I now live with my fiancé in Jindabyne, a pretty fun town that goes from 3,000 people in the summer to 20,000 in the winter.  If I had the dream life I’d spend my time on the northern beaches in Sydney but that comes with a nice price.  I spent the last winter 08/09 in Anchorage, Alaska living with Kikkan and Jeff Ellis.  They let me live there for ages and everyone knows how much fun Kikkan and Jeff are.  Eric Flora welcomed me into the APU team so I trained and raced with them everyday which is exactly what I needed.  Nick always told me “if you want to go faster, start training with athletes who are faster”, so I did.

Since your winter is during our summer, do you end up spending a good deal of your year in the winter season? How is your year divided, as far as training and racing goes?

Its the most common question for us Aussie’s, “How do you spend your life in winter?” It’s a little different to go back to Australian winter than most European places.  I normally get home in April where it can be 30 C and then by September it gets hot again, so we don’t really miss out on Summer.  With training I think we do the same as anyone else.  During that time of year you would normally do 2 hard sessions a week anyway, so we use the weekend races for that.  I actually get a bit bored training without races so it’s perfect for me.

You started racing FIS races in Europe when you were 16 years old – what races had you done prior to give you an indication that you were competitive on an international level?

I had only done Australian races, but with the Senior Men.  A lot of people said I was doing the wrong thing by skiing in “Open” classes but I think it helped me to ski faster at an earlier age.  It can be a bit of a downer when you come to Europe and feel you may finish well but get pumped.  It happened at my first WC in Nova Mesto.  I was last on the results but it didn’t worry me too much as I knew I could do better because I’d already competed against older competitors.

 You’ve had an amazing number of starts on the international race circuit – how have you dealt with the travel and racing in order to stay fresh and sharp?

I can assure you I don’t feel fresh all the time.  Sometimes in the season I have an awesome race and then the next day I suck.  For sure travelling isn’t much fun for 5 months straight without going home (I’m not sure if any other team does that, maybe the Japanese).  It would keep me fresher if I could go home during the season but I just deal with it.  Over the years things have changed.  When I was a young kid nothing really worried me but now that I’m in a relationship it’s harder.  Luckily Sami (Ben’s fiance) is a winter athlete as well, going for a spot on the Olympic team for skier cross, so we get to see each other  a few times over here and that helps.  She keeps me in line so I don’t get too side tracked of what I’m meant to be doing.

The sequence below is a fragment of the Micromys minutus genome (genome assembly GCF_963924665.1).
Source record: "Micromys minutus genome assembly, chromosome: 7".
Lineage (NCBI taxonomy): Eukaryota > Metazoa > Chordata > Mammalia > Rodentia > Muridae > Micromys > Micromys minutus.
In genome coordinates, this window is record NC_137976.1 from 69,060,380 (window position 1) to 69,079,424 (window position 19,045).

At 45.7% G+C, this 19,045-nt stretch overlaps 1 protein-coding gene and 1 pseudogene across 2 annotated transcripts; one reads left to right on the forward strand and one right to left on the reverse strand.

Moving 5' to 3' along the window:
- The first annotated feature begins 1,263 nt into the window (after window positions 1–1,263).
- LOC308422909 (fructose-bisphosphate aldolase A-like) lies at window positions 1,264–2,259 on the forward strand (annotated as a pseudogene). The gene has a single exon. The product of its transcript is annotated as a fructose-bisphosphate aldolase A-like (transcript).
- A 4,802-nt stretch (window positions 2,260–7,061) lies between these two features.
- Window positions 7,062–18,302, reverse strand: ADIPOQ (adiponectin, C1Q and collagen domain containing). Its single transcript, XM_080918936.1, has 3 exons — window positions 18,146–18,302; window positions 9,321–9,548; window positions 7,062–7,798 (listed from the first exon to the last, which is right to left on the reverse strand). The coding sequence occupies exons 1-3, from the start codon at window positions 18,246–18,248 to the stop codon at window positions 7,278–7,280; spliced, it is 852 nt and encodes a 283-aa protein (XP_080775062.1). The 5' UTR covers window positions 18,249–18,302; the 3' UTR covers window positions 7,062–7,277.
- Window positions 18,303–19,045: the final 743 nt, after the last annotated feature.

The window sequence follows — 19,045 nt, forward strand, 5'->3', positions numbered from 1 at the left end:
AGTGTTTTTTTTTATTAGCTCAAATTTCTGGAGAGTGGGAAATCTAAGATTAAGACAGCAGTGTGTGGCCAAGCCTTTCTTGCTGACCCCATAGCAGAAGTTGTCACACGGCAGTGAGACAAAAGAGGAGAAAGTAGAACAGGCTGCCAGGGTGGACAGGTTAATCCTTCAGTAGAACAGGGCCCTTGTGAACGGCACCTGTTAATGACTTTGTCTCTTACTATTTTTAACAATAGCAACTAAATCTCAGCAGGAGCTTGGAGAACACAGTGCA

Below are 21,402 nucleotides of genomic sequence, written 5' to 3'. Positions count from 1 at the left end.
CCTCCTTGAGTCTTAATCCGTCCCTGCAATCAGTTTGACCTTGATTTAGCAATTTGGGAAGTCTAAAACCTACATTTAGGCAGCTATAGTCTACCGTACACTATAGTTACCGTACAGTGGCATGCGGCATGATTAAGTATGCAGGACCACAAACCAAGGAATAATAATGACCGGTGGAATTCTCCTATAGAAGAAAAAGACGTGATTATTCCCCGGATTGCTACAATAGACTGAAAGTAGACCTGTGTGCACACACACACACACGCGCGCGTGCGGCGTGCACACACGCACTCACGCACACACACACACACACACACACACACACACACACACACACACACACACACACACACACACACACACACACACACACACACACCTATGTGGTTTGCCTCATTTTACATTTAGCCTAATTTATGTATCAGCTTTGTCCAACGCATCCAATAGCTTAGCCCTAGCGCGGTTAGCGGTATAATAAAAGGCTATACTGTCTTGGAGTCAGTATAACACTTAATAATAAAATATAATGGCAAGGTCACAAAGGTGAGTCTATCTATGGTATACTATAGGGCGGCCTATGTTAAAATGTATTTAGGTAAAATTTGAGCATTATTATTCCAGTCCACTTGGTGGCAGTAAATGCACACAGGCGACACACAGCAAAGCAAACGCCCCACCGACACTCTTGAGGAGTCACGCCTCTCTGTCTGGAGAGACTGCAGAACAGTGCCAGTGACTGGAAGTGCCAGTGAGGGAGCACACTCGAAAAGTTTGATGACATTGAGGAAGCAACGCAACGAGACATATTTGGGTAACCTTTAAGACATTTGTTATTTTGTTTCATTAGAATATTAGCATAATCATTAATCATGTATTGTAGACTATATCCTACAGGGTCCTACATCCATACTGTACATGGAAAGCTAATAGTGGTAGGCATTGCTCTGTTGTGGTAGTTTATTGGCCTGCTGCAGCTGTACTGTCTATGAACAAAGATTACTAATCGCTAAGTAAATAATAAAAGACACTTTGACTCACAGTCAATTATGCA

Ben Sim wins '09 Australian marathon, Kangaroo Hoppet (photo: Chris Hocking)
Ben Sim wins '09 Australian marathon, Kangaroo Hoppet (photo: Chris Hocking)

If your wins in the Hoppet are any indication, it would seem your strength lies in marathon racing  – why have you not competed in more long-distance races? 

The great thing about having a World Loppet in Australia is that the Euro’s come over a day before the event and are tired and are at altitude, so that helps the winning streak. Tables turn though when I’m starting a 50km WC.  Everyone is good and can win so I’m not great at the longer races. I am entering the Engadine Marathon in Switzerland this season so we’ll see how that goes.

What are your strengths as a skier and what are your weaknesses?

My main strength is 15 km individual events, especially in freestyle. I like it when I can go my own pace. In the past I haven’t had a good track record when it comes down to a sprint finish, but that doesn’t mean I’m not working on it. All I have to do is cut off Northug’s legs and I’ll be fine.

You’ve had a lot of national success and had some solid races in the OPA cup and World Juniors/U23’s, but never closed in on the top seed at a World Cup before your historic 30th in Beitostolen.  What led up to this fantastic race – could you tell you were in good form heading into the race weekend?  Does this give you confidence that you can continue to ski in the top of a World Cup field?

Yea pretty much since April I have felt good.  Training had been the same as normal before any event but I’d also just got new skis from Salomon and they are much faster, so that helped.  I did the race in Beitostolen the week before and ended up 36th and was happy with that.  I even thought “if go a bit faster next weekend I could be top 30” but then I saw I was ranked 74th for the WC race and then thought “ok dreams are nice but get real, this is WC”  so when I saw the result I was pumped and thought “yep it’s not impossible, I can do it again”.

When will the Olympic selection be announced – are you officially part of the team yet? 

Our Olympic team is announced on the 20th of December after the 30 km at the Rogla WC.  Australia has 3 places to send athletes –  1 male, 1 female and 1 of either sex –  so our selection is whoever gets the best result in Olympic style events.  It’s a nice feeling knowing that if you want to qualify now for the Australian team you have to get top 30.

Enjoying a winter run
Enjoying a winter run

You are a fan of hip-hop, especially Kanye West. Is there an Australian rapper/rap group that you think should get more international credit?  Do you have any favorite songs/lyrics you want to share with us?

It’s a bit embarrassing but yea I like hip hop and dirty electro music. For some reason a good beat just gets me going. I don’t listen much to the words, I just like how it sounds.  I’m going to get killed for this, but I don’t really like Australian Hip-Hop. Our accents don’t sound very good compared to Kanye, 50 or T.I.

 Do you eat Veggie-mite?

Vegemite is my biggest food, probably eat it more than pasta….

not really, you have to know how to eat it right. You can’t spread it on bread like you would with peanut butter. It has to be nice and smooth and is better on toast with melted butter.